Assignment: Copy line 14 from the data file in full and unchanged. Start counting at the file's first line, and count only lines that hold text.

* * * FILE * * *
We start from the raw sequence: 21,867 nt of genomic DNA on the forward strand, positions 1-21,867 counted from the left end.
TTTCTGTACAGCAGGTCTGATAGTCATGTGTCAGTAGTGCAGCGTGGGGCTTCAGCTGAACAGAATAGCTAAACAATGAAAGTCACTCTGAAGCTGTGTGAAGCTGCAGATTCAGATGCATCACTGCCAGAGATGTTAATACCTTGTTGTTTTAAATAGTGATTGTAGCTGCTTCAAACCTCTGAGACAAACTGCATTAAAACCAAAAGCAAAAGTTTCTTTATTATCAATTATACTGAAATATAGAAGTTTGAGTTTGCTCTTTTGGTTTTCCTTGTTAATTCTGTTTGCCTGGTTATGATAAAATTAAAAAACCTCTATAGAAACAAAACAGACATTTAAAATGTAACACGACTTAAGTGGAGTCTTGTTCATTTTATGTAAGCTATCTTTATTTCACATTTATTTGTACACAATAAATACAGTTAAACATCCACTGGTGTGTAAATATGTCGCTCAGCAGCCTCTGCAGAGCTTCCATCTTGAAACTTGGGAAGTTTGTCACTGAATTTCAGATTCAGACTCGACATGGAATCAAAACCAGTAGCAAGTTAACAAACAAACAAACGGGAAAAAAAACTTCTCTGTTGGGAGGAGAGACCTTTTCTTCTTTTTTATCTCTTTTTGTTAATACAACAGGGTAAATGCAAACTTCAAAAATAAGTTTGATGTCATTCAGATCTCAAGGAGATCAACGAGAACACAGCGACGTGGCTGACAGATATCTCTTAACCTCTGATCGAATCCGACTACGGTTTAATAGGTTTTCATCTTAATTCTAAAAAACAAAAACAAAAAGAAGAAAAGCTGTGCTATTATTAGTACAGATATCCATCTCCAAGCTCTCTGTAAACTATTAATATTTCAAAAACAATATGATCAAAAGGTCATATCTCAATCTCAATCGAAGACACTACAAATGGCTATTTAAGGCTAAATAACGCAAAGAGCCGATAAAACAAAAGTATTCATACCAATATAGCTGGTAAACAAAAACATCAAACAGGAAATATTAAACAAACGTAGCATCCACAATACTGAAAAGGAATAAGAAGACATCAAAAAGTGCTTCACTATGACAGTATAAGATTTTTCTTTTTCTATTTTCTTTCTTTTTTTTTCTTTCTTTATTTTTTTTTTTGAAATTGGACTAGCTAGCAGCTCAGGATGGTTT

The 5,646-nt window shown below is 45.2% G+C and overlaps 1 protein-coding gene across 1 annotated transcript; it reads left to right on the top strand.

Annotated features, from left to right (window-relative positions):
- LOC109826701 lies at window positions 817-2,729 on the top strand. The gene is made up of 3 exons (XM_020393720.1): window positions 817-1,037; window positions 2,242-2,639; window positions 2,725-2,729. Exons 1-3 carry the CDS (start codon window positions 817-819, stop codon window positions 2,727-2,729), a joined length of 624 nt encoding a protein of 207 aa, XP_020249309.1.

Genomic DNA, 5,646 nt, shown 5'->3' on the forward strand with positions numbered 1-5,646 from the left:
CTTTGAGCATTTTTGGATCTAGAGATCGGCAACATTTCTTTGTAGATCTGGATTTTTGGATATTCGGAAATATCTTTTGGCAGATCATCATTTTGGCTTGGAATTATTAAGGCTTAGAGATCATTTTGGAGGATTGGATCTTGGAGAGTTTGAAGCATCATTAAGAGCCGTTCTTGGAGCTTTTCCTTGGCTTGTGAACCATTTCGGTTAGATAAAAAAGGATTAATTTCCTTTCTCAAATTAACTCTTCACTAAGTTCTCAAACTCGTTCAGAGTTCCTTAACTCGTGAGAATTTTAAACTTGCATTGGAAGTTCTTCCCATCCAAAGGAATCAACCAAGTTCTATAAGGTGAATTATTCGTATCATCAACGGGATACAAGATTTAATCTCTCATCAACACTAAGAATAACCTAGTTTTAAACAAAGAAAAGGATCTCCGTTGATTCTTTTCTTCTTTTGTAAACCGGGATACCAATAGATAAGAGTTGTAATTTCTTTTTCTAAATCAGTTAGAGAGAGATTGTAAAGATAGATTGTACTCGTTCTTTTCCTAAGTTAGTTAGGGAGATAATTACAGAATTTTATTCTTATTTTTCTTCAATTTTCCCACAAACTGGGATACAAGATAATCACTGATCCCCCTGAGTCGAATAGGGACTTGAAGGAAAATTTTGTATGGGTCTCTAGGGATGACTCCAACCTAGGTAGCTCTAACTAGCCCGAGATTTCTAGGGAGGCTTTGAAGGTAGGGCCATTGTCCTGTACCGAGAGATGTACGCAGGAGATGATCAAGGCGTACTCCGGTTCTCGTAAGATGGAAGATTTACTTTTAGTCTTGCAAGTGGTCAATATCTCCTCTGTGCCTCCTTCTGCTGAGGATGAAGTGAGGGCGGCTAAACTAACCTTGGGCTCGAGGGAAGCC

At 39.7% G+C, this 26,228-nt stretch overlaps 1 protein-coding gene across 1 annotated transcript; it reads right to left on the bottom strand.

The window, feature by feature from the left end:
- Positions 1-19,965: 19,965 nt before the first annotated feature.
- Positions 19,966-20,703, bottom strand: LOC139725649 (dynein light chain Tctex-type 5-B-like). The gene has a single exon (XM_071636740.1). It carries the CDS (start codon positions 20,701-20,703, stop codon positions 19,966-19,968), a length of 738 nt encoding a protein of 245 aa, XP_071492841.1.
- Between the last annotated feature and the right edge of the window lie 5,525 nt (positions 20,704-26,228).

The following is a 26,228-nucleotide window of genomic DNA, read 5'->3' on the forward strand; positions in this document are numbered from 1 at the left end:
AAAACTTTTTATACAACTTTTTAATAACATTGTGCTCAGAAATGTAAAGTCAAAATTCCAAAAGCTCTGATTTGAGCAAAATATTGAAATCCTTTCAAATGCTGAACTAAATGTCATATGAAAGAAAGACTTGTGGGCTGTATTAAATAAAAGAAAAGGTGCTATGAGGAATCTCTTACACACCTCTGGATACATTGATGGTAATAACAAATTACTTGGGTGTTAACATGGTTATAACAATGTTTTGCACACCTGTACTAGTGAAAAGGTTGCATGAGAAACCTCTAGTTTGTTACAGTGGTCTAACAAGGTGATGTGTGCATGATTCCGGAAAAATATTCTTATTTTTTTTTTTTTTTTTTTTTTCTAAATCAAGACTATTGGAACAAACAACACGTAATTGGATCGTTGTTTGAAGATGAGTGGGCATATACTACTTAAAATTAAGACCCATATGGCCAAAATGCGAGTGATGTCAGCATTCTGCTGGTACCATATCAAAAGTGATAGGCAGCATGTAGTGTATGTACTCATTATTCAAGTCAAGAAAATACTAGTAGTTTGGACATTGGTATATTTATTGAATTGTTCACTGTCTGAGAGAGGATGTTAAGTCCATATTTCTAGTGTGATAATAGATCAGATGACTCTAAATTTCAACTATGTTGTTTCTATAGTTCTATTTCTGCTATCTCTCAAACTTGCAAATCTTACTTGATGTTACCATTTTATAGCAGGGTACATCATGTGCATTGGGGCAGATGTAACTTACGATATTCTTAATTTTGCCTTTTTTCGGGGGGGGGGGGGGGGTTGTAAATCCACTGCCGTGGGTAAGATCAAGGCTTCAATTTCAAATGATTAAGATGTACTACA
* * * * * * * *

AAAACTTTTTATACAACTTTTTAATAACATTGTGCTCAGAAATGTAAAGTCAAAATTCCAAAAGCTCTGATTTGAGCAAAATATTGAAATCCTTTCAAATGCTGAACTAAATGTCATATGAAAGAAAGACTTGTGGGCTGTATTAAATAAAAGAAAAGGTGCTATGAGGAATCTCTTACACACCTCTGGATACATTGATGGTAATAACAAATTACTTGGGTGTTAACATGGTTATAACAATGTTTTGCACACCTGTACTAGTGAAAAGGTTGCATGAGAAACCTCTAGTTTGTTACAGTGGTCTAACAAGGTGATGTGTGCATGATTCCGGAAAAATATTCTTATTTTTTTTTTTTTTTTTTTTTTCTAAATCAAGACTATTGGAACAAACAACACGTAATTGGATCGTTGTTTGAAGATGAGTGGGCATATACTACTTAAAATTAAGACCCATATGGCCAAAATGCGAGTGATGTCAGCATTCTGCTGGTACCATATCAAAAGTGATAGGCAGCATGTAGTGTATGTACTCATTATTCAAGTCAAGAAAATACTAGTAGTTTGGACATTGGTATATTTATTGAATTGTTCACTGTCTGAGAGAGGATGTTAAGTCCATATTTCTAGTGTGATAATAGATCAGATGACTCTAAATTTCAACTATGTTGTTTCTATAGTTCTATTTCTGCTATCTCTCAAACTTGCAAATCTTACTTGATGTTACCATTTTATAGCAGGGTACATCATGTGCATTGGGGCAGATGTAACTTACGATATTCTTAATTTTGCCTTTTTTCGGGGGGGGGGGGGGGGTTGTAAATCCACTGCCGTGGGTAAGATCAAGGCTTCAATTTCAAATGATTAAGATGTACTACA